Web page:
Thriller has a certain quality to it that you can’t quite put your finger on.  It’s definitely a product of the early ‘70s, and it feels like a foreign film trying to be American.  Vibenius, who directed and wrote the film under a pseudonym, tried something fairly gutsy and stylized, and had very little money with which to do it.  What he created wasn’t exactly what he was trying for, I’m sure, but it was something magical.  No one who has ever seen the film has ever forgotten it … no matter what title they saw it under.  (My favorite being Hooker’s Revenge.)  It’s that kind of courage that’s missing from a lot of cinema.  Sure, filmmakers have grand ideas, but how many have ever said they were going to make the most commercial movie ever created and then threw in a mutilated corpse, rape, drug addiction, copious amounts of nudity and blood, and hardcore sex scenes?  Bingo.  No director in his or her right mind would attempt such a thing … and then try to make it artistic!  The audacity of Vibenius is amazing.  I can only find that he has written and directed three films in his short career, but this one is actually more than enough.

Only in the ‘70s…

Mandatory FTC Disclaimer:  I did not receive this film for review.  Clicking on it may earn me a commission.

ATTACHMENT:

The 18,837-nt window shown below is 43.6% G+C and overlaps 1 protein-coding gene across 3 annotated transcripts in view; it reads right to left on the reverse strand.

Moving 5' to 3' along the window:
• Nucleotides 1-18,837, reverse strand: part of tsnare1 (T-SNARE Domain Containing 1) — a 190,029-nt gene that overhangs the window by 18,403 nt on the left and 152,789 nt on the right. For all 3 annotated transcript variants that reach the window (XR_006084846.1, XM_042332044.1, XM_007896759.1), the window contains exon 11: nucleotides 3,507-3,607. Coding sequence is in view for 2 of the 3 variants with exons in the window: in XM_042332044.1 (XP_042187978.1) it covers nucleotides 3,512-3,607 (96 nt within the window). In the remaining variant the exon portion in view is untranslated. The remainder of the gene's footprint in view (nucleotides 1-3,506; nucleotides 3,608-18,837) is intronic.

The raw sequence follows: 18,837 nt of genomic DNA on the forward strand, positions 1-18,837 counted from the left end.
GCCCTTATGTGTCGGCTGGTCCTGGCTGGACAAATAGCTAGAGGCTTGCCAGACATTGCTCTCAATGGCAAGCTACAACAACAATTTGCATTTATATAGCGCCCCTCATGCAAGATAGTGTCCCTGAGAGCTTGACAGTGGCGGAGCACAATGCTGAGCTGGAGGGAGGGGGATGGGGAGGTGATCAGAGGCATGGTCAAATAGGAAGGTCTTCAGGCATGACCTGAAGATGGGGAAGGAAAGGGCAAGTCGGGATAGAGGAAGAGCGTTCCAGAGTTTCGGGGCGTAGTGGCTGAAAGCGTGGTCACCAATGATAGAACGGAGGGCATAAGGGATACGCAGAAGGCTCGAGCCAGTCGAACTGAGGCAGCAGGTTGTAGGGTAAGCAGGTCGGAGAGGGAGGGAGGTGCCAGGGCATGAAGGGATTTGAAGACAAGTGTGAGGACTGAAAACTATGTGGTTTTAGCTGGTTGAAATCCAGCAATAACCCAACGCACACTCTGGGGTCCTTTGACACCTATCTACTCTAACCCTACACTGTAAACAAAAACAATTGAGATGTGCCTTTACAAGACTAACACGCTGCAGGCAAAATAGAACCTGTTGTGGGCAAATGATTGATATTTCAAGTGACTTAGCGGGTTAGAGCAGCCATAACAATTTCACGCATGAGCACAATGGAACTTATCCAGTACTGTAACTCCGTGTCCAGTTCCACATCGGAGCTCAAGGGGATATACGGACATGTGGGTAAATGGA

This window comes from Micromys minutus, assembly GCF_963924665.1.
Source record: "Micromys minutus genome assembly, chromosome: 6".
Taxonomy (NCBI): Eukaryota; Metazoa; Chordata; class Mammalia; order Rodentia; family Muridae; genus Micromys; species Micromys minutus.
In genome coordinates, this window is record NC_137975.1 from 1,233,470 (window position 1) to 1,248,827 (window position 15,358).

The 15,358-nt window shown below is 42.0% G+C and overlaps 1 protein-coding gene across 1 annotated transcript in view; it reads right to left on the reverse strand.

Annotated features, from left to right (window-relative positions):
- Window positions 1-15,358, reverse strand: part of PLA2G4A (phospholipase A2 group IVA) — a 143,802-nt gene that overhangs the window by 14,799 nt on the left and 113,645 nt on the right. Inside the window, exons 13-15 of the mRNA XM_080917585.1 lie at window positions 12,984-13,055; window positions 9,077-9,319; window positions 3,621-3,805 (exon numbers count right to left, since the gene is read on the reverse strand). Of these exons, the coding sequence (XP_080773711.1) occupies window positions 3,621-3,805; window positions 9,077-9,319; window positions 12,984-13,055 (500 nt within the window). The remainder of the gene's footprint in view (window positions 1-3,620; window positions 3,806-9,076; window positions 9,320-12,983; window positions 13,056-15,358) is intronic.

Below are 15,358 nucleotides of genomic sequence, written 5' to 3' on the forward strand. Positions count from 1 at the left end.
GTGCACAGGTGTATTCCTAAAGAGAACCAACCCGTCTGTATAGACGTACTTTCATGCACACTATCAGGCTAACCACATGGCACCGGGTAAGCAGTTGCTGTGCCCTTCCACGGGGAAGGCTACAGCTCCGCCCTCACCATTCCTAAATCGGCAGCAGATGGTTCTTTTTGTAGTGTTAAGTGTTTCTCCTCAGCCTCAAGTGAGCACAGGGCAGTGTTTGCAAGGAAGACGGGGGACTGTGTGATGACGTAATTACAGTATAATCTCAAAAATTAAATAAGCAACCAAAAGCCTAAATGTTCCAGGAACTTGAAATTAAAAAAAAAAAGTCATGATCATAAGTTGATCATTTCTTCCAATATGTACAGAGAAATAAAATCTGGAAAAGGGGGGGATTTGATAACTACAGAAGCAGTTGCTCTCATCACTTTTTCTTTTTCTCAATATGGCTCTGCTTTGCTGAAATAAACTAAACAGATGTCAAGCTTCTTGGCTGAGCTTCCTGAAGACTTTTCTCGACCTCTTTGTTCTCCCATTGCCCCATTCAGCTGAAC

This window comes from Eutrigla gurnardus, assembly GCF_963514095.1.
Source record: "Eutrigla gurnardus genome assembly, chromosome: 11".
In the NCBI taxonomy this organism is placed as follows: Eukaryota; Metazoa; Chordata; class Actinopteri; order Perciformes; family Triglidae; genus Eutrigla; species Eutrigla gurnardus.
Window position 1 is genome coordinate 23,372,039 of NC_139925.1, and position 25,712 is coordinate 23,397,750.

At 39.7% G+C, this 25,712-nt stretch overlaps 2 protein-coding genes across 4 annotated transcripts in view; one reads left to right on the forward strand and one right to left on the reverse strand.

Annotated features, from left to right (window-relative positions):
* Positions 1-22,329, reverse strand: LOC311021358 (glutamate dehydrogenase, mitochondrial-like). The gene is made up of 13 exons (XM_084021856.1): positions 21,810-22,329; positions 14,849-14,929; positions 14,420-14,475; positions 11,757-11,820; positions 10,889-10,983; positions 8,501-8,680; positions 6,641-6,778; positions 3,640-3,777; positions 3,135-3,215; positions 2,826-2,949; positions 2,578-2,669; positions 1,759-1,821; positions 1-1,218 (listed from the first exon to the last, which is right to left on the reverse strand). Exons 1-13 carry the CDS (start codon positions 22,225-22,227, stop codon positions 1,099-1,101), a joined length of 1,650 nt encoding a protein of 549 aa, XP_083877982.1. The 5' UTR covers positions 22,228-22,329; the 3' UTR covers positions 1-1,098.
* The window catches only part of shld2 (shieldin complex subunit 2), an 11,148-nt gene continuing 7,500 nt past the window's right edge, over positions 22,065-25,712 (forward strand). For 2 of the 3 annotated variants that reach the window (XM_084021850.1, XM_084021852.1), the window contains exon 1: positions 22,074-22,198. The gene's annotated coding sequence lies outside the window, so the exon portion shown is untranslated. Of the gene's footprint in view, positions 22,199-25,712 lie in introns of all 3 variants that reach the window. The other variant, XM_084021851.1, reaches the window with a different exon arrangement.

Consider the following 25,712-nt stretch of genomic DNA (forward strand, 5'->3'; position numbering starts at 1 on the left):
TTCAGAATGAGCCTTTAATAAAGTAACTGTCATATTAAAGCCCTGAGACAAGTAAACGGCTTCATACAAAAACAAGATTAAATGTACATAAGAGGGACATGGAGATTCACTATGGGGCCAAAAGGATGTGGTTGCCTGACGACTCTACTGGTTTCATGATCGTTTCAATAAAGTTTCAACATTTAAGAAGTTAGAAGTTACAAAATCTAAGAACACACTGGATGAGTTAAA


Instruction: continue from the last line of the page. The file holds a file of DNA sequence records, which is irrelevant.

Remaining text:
Thursday, February 7, 2013

My 100 Favorite Films of All Time #88: Hard Candy

How many good movies are out there that center around pedophiles … besides Willy Wonka and the Chocolate Factory?  Few.  It is difficult to make a good movie about a pedophile because the subject matter is so loaded.  What if you make a movie about a pedophile who sets up an encounter with a teen girl in order to have sex with her, but she isn’t what he expected?  What if she, Ellen Page in this case, turns out to be the predator … and she’s really good at it?  Can you make a good movie about a pedophile then?  Yes.

Hard Candy is such a fun film to watch.  It turns viewers’ expectations on their head as it presents a pedophile (or at very least an ephebophiliac, though an assertion is made that he may be a pedophile, so I will stick with that) as someone you may actually have some (but very little) sympathy for as he is seemingly tortured.  That’s a real fine balancing act to pull off effectively.  Too far in one direction and you have what lazy critics call “torture porn.”  Too far in the other direction and you have a creepy movie about a sympathetic pedophile.  Director David Slade and writer Brian Nelson walk that high wire the entire running length.  They understand the danger they have placed the plot in, and they give the audience credit for being intelligent enough to see what they are doing.  In that sense, Hard Candy becomes an act of trust between the filmmakers and audience, while the entire film itself is based around lies (a pedophile who lies to lure a teenage girl to his home, and a teenage girl who pretends to be a victim).  Once you start delving into the implications presented in the picture it is hard to dismiss it as a mere thriller.